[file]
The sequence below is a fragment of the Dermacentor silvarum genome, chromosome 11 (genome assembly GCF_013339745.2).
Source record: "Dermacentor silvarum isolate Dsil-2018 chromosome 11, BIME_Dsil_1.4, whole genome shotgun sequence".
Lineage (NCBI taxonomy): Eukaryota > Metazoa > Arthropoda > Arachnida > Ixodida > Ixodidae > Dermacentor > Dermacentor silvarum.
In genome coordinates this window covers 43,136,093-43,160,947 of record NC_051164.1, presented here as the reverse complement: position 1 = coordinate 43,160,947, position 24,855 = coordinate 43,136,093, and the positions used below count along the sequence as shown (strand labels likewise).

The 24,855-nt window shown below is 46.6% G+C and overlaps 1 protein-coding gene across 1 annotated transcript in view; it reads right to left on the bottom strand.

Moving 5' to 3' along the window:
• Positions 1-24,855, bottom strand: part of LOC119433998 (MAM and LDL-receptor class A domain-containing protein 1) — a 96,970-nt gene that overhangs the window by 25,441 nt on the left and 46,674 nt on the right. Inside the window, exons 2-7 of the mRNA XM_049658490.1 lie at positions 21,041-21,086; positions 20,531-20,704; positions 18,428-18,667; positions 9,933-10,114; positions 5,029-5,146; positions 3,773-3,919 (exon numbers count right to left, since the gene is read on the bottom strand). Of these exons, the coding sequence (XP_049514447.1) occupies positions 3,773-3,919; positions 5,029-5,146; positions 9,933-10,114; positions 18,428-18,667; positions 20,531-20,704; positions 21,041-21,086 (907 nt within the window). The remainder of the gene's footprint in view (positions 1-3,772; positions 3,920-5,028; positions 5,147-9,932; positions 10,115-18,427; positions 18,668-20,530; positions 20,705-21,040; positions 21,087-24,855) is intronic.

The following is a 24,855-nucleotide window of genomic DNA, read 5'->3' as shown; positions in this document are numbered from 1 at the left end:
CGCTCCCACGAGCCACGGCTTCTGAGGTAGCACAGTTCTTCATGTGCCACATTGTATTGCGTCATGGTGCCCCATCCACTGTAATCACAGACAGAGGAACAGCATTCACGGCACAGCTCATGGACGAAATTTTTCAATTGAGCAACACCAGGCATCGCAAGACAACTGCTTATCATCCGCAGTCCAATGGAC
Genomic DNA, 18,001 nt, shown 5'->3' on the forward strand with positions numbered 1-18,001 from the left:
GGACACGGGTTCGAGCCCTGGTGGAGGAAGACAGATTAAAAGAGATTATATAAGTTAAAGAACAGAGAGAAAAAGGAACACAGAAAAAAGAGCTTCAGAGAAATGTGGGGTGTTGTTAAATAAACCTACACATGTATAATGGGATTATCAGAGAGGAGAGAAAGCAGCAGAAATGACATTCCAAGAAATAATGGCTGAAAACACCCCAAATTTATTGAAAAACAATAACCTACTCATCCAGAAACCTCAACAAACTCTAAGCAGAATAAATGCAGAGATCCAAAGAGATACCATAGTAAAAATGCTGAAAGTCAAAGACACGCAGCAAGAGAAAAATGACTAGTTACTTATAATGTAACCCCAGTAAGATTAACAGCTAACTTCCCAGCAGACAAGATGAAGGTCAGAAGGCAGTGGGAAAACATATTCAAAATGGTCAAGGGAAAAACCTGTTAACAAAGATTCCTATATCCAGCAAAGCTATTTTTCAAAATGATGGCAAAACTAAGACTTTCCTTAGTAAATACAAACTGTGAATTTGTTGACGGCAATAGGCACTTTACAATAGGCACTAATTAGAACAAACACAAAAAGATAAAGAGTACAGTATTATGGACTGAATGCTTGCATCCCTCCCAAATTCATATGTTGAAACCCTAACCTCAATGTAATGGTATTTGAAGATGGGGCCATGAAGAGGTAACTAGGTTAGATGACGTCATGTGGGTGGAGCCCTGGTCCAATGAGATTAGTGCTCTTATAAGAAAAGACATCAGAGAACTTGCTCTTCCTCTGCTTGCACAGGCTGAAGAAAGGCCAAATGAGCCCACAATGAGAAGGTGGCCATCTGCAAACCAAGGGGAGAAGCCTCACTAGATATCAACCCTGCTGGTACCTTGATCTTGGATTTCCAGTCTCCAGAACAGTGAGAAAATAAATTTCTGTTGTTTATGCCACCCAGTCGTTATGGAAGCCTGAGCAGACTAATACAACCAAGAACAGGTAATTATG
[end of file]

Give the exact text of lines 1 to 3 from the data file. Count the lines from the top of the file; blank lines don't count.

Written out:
The sequence below is a fragment of the Dermacentor silvarum genome, chromosome 11 (genome assembly GCF_013339745.2).
Source record: "Dermacentor silvarum isolate Dsil-2018 chromosome 11, BIME_Dsil_1.4, whole genome shotgun sequence".
Lineage (NCBI taxonomy): Eukaryota > Metazoa > Arthropoda > Arachnida > Ixodida > Ixodidae > Dermacentor > Dermacentor silvarum.